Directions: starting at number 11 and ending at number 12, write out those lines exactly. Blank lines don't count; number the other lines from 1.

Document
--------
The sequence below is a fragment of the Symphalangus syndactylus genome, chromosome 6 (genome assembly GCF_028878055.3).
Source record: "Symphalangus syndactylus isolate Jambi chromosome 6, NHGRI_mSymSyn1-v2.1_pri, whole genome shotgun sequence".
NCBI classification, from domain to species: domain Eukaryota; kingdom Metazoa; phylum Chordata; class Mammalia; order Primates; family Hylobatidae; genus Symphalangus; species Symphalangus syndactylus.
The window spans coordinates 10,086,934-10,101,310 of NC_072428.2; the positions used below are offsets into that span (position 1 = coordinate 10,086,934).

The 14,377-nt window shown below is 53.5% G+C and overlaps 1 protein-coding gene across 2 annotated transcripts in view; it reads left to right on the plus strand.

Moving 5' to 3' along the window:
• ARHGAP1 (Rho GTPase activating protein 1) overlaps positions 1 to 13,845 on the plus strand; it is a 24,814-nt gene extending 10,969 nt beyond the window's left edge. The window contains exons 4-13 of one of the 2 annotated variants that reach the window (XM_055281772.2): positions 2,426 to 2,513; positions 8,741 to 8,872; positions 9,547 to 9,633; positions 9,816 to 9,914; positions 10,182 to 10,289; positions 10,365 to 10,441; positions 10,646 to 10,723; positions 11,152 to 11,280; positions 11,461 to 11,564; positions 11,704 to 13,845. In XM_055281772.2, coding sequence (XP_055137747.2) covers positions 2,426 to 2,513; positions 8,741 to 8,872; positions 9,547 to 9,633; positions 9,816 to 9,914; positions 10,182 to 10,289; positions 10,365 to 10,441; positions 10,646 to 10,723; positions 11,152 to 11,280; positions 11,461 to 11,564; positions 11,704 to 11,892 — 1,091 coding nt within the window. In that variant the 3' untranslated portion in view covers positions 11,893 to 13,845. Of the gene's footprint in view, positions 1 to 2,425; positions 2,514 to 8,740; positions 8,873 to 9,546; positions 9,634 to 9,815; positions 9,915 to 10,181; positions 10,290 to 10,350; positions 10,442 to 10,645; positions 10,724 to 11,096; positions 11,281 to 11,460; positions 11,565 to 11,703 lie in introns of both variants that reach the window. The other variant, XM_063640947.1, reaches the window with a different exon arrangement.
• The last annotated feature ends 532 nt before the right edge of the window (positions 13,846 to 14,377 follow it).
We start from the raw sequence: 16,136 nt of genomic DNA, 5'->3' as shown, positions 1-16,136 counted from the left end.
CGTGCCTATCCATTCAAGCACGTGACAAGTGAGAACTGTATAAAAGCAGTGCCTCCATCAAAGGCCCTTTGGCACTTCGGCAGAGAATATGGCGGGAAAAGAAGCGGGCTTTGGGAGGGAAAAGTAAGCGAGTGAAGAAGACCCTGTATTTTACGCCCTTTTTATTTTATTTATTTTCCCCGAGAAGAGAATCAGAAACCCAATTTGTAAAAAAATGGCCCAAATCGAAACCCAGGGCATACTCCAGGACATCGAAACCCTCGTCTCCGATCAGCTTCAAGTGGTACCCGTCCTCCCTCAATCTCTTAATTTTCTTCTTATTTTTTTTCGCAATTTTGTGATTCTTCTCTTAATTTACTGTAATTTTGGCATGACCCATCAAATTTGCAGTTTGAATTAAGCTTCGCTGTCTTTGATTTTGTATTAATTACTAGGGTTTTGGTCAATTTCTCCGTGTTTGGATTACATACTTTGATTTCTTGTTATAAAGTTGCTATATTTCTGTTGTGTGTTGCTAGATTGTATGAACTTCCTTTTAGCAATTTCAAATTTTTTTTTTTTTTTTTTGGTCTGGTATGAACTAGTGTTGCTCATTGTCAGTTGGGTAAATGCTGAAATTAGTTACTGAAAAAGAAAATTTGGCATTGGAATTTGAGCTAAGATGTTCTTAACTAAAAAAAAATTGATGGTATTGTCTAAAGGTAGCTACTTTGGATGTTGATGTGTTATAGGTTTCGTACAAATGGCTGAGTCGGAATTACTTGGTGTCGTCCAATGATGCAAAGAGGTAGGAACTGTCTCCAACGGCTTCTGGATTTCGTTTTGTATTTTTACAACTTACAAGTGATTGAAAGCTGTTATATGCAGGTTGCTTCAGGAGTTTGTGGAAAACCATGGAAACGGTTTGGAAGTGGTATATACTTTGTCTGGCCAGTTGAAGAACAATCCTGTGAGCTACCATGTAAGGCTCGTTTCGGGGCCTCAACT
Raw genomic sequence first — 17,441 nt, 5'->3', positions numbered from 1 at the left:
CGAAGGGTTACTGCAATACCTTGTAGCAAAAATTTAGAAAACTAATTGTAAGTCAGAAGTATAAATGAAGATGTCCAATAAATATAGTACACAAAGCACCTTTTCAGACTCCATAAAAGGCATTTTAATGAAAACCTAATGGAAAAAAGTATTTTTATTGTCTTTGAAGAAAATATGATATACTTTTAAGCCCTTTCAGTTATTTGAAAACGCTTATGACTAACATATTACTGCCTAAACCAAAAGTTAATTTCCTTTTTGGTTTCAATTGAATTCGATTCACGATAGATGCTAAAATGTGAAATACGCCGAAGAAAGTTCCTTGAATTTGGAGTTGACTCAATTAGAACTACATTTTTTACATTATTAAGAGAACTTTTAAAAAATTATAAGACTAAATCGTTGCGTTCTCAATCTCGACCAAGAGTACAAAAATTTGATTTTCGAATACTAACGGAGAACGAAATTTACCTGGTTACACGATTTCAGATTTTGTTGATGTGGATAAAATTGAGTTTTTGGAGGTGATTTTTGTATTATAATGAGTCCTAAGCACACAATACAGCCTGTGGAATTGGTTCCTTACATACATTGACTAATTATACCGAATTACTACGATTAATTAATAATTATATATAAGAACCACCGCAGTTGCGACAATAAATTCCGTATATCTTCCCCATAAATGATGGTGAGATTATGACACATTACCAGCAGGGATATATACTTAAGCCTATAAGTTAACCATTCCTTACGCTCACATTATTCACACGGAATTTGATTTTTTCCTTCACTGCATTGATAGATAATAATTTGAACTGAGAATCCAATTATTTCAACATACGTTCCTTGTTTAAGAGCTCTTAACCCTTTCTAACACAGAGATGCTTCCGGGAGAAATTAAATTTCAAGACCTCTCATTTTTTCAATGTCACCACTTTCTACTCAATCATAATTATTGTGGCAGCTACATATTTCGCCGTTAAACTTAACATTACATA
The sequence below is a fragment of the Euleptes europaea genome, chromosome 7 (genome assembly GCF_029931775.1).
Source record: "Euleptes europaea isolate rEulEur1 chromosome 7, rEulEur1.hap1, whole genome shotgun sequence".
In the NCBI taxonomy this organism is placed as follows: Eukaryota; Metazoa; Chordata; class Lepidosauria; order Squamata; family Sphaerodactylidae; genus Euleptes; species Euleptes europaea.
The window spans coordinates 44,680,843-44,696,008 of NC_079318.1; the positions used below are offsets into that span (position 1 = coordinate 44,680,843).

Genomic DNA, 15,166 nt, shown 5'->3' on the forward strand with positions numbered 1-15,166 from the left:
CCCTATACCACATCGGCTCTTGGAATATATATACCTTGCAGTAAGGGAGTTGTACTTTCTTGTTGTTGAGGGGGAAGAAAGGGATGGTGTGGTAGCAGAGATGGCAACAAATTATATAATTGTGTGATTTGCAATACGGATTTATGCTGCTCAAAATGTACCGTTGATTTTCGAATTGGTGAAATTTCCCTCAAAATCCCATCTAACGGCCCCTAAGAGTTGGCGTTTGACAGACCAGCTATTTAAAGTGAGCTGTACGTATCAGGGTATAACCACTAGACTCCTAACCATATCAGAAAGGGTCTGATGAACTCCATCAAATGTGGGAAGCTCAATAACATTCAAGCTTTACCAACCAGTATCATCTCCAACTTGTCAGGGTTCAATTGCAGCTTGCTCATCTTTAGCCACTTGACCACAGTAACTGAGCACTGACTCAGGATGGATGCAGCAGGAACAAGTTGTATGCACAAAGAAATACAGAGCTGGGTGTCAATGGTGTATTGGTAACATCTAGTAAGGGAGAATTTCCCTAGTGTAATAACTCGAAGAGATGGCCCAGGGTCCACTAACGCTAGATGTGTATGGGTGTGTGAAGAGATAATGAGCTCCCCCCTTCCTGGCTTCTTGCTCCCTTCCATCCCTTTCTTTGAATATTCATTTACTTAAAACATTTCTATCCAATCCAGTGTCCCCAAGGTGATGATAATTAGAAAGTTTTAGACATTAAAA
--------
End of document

Raw genomic sequence first — 17,441 nt, 5'->3', positions numbered from 1 at the left:
CGAAGGGTTACTGCAATACCTTGTAGCAAAAATTTAGAAAACTAATTGTAAGTCAGAAGTATAAATGAAGATGTCCAATAAATATAGTACACAAAGCACCTTTTCAGACTCCATAAAAGGCATTTTAATGAAAACCTAATGGAAAAAAGTATTTTTATTGTCTTTGAAGAAAATATGATATACTTTTAAGCCCTTTCAGTTATTTGAAAACGCTTATGACTAACATATTACTGCCTAAACCAAAAGTTAATTTCCTTTTTGGTTTCAATTGAATTCGATTCACGATAGATGCTAAAATGTGAAATACGCCGAAGAAAGTTCCTTGAATTTGGAGTTGACTCAATTAGAACTACATTTTTTACATTATTAAGAGAACTTTTAAAAAATTATAAGACTAAATCGTTGCGTTCTCAATCTCGACCAAGAGTACAAAAATTTGATTTTCGAATACTAACGGAGAACGAAATTTACCTGGTTACACGATTTCAGATTTTGTTGATGTGGATAAAATTGAGTTTTTGGAGGTGATTTTTGTATTATAATGAGTCCTAAGCACACAATACAGCCTGTGGAATTGGTTCCTTACATACATTGACTAATTATACCGAATTACTACGATTAATTAATAATTATATATAAGAACCACCGCAGTTGCGACAATAAATTCCGTATATCTTCCCCATAAATGATGGTGAGATTATGACACATTACCAGCAGGGATATATACTTAAGCCTATAAGTTAACCATTCCTTACGCTCACATTATTCACACGGAATTTGATTTTTTCCTTCACTGCATTGATAGATAATAATTTGAACTGAGAATCCAATTATTTCAACATACGTTCCTTGTTTAAGAGCTCTTAACCCTTTCTAACACAGAGATGCTTCCGGGAGAAATTAAATTTCAAGACCTCTCATTTTTTCAATGTCACCACTTTCTACTCAATCATAATTATTGTGGCAGCTACATATTTCGCCGTTAAACTTAACATTACATA